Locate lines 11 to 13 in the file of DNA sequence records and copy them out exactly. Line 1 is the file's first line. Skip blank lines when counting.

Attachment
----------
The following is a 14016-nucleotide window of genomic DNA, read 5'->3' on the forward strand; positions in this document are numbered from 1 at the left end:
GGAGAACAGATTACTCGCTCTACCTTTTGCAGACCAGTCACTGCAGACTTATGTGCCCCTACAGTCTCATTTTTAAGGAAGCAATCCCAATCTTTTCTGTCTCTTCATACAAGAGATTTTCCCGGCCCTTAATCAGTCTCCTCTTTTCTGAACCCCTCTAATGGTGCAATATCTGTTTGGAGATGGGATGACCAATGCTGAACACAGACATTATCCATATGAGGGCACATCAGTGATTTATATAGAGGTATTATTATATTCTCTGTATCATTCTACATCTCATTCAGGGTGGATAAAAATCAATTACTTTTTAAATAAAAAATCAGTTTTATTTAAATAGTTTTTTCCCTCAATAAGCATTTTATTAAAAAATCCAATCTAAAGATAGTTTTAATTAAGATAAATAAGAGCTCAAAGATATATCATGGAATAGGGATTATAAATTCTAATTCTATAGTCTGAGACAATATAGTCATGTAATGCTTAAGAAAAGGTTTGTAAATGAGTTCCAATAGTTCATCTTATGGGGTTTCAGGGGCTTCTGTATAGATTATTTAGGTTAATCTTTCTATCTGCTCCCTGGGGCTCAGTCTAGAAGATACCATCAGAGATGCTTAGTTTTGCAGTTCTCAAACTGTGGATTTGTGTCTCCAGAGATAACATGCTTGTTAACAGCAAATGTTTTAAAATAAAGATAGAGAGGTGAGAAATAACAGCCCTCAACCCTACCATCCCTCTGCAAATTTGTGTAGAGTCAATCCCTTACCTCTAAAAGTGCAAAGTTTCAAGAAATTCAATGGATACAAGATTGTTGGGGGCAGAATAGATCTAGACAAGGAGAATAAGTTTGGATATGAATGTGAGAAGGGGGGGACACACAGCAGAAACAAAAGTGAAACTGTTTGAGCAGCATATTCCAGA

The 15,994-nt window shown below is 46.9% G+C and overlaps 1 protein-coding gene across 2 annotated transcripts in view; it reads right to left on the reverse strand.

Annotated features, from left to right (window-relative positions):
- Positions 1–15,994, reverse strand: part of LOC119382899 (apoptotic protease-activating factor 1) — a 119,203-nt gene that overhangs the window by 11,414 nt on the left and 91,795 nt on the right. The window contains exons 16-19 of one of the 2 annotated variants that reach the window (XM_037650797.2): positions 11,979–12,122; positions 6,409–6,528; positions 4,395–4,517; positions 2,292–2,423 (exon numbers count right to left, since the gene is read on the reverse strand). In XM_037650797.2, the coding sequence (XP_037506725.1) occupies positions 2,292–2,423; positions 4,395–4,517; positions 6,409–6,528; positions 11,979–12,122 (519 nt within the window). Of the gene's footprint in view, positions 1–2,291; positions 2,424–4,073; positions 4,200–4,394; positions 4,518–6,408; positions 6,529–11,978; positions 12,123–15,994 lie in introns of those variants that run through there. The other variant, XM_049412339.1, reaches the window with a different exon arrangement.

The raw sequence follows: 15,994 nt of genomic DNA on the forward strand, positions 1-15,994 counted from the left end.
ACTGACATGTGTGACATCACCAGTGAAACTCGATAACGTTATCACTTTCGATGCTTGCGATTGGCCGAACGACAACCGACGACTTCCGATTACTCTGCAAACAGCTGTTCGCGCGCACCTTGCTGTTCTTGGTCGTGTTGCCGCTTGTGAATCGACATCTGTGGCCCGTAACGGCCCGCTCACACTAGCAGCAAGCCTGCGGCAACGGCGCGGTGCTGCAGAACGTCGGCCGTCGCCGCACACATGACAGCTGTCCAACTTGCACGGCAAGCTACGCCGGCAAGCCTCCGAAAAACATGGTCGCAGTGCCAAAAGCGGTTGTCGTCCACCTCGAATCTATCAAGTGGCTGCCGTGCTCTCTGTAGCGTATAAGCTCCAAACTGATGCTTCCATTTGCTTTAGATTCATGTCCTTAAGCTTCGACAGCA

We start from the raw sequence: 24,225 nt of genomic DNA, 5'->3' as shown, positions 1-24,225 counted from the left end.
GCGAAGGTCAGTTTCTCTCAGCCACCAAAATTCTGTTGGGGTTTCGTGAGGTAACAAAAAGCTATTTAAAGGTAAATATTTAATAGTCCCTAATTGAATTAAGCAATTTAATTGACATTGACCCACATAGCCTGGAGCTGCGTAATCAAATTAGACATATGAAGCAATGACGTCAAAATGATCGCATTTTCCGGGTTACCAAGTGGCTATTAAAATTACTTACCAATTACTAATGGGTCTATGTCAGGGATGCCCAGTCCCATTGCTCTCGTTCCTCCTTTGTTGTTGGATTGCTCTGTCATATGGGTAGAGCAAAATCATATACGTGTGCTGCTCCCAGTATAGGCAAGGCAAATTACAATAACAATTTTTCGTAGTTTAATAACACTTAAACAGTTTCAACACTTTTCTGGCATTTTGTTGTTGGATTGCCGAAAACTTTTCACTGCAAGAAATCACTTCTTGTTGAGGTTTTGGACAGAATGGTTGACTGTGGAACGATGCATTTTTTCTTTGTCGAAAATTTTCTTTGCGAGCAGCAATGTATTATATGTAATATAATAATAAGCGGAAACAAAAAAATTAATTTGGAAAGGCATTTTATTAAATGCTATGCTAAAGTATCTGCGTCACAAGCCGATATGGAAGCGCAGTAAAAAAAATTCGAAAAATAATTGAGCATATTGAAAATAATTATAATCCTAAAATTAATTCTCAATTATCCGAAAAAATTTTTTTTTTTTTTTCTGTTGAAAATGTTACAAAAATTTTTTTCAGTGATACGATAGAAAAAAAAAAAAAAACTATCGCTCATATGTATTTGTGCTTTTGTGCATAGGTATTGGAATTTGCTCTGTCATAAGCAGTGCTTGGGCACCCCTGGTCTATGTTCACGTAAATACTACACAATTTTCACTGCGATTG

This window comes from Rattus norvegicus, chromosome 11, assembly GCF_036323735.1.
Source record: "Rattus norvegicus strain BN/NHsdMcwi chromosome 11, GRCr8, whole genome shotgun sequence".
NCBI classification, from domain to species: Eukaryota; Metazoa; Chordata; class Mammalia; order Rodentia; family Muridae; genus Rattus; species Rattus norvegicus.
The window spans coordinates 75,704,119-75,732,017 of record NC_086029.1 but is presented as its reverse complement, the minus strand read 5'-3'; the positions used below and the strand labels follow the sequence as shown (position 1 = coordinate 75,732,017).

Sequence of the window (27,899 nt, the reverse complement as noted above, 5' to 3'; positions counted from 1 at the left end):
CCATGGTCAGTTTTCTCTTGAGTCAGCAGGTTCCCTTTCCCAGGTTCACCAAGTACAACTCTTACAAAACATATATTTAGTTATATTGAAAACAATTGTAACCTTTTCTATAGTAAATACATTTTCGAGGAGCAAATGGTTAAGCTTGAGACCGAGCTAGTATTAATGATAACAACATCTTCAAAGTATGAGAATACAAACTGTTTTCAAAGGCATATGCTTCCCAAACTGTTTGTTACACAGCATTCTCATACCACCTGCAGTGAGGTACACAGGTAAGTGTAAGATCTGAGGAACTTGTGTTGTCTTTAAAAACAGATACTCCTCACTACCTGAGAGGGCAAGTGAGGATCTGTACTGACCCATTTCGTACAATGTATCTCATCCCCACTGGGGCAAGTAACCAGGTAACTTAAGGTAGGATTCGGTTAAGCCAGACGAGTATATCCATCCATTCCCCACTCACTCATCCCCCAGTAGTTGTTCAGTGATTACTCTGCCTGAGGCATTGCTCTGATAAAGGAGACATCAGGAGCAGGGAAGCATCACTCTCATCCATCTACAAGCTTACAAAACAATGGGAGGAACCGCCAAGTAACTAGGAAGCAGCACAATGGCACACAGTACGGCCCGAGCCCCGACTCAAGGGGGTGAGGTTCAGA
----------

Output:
Source record: "Rattus norvegicus strain BN/NHsdMcwi chromosome 11, GRCr8, whole genome shotgun sequence".
NCBI classification, from domain to species: Eukaryota; Metazoa; Chordata; class Mammalia; order Rodentia; family Muridae; genus Rattus; species Rattus norvegicus.
The window spans coordinates 75,704,119-75,732,017 of record NC_086029.1 but is presented as its reverse complement, the minus strand read 5'-3'; the positions used below and the strand labels follow the sequence as shown (position 1 = coordinate 75,732,017).